A Guide to Photographing Your Pets
When tackling the task of dog photography, it can be daunting! Especially when photographing completely opposite looking dogs. However, many tricks for photographing a large, white dog can be applied to a smaller, black one too. The main themes to keep in mind are lighting, camera lens, camera settings, knowing your dog, and being yourself.
Lighting is one of the hardest things to work around when photographing dogs, especially in Arizona. The best advice I can give is to plan around the sun when choosing a time to shoot. If you shoot when the sun is at its brightest, you will end up with harsh highlights, making your pet look shiny. To limit the harsh highlights, shoot in the shade or around sunrise or sunset.
One important aspect of pet photography is what lens you are using, especially when photographing a puppy vs an adult dog. A larger focal length can produce beautiful, creamy pictures but if your puppy doesn’t have a solid stay yet, you won’t be able to get far enough away to get the picture.
My go-to for when the dogs need to stay near me is the 24mm f/1.8. This focal length allows me to put the lens right in their faces and still be able to capture their surroundings. If your dog has a solid stay, experiment with a larger focal length.
This does not mean you need to go and buy a new, expensive lens. Work with what you have. If you only have a larger focal length, put your puppy in or on something or use a long line leash.
I cannot say this enough when shooting dogs, especially with a white dog: shoot in manual mode! When I first started I shot on auto resulting in almost every picture being overexposed and blown out in places. Here are my preferences to help you get started:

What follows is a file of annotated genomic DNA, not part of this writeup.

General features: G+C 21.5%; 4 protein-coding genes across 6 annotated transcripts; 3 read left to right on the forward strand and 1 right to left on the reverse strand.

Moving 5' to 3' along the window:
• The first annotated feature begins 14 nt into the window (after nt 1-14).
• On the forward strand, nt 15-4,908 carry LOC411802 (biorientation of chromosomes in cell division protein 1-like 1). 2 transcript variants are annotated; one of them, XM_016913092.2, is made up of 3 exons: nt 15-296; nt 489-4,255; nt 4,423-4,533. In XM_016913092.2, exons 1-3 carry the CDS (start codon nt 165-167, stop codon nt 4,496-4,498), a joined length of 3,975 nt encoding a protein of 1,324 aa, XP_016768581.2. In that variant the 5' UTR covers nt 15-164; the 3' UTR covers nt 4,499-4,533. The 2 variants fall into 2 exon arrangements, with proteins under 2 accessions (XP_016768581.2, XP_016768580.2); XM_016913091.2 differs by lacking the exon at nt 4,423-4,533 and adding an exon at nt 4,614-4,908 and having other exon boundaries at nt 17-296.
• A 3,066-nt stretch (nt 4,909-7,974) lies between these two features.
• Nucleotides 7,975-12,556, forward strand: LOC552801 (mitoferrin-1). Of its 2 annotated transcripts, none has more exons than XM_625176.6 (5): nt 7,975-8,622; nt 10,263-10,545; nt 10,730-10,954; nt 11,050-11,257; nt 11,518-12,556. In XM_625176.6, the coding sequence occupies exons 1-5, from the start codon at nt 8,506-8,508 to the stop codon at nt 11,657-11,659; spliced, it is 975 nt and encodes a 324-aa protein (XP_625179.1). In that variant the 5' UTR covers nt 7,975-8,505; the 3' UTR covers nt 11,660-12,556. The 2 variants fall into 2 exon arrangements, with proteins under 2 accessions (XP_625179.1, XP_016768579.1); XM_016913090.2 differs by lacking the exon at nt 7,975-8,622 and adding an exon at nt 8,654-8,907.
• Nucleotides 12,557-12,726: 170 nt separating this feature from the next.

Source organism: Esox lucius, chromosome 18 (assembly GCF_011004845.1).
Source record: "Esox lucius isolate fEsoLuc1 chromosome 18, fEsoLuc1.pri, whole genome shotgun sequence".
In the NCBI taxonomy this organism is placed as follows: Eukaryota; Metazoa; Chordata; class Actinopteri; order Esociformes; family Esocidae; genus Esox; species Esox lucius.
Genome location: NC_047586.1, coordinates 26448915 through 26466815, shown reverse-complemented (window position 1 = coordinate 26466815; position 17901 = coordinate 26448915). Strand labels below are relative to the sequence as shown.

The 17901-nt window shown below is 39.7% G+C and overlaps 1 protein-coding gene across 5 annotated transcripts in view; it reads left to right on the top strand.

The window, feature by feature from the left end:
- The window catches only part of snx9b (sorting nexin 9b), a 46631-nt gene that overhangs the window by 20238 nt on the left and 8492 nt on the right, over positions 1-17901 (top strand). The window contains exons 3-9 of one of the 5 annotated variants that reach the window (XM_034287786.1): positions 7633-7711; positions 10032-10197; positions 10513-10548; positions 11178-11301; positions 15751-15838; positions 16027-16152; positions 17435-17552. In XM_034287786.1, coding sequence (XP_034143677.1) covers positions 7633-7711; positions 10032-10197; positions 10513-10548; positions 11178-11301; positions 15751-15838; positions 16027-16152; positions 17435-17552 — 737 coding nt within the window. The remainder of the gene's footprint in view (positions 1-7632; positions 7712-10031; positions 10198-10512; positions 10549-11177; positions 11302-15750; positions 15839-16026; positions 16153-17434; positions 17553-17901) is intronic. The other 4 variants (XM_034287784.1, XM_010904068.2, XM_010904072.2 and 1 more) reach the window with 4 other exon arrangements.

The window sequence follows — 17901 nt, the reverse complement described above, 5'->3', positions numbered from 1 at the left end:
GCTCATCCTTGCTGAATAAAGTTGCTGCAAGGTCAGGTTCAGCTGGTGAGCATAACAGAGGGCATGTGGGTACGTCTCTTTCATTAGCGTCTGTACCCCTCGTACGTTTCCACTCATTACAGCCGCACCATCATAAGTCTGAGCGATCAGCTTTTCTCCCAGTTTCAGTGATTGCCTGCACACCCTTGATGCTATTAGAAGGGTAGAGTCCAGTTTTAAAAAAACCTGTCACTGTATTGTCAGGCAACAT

You know that line with numbers ranging from -3 to +3? That is your exposure. The goal is to get the pointer on 0 or even a little underexposed.
I expose differently when shooting a white dog vs a black dog. For a white dog, I expose to the dog or underexpose the whole image. Exposing to the background may result in a blown out dog. It’s easier to bring details out of an underexposed area than an overexposed area. For the same reason, I almost always expose to the background when shooting a black dog. The few times I expose somewhere in between are when there is a large difference in light between the background and the dog. If photographing black and white together, I always expose to the white dog.
I aim for shorter exposure. A shorter exposure freezes the quick movements of pups, creating a crisper image than if they were to move with longer exposure. My ideal settings are 1/250s at the longest but I try to not go longer than 1/1000s.
I achieve the creamy bokeh that I like, I keep my aperture as low as possible, around f/1.8. However, there are some special instances where I’ll purposely increase the aperture, such as to get a sunstar with an aperture of f/16.
Higher ISO equals more noise. Unless I need to raise the ISO to expose the image correctly, I try to stay as low as possible, preferably around 100. However, it is more important to expose correctly than to have an underexposed image due to too low of an ISO.
Know Your Dog
Know your dog’s limits. Don’t push them if they aren’t in a modeling mood. You want the experience to be fun for them. When taking pictures, give them plenty of treats and praise. Einstein and Edison love the Earthborn Holistic Whitefish Meal biscuits! If your dog sees modeling and taking pictures as fun, it makes it easier on you. They may even model without you asking. Einstein will go to a rock while hiking and strike a pose, waiting for me to take my camera out and snap the shot.
Don’t forget to have fun and be yourself with your photography! Don’t be afraid to mess up and make mistakes or do something crazy (but safe) just to see how it turns out. Those less than perfect moments sometimes end up being the best pictures. And even if they aren’t technically perfect, they will still make you smile just remembering how you got them.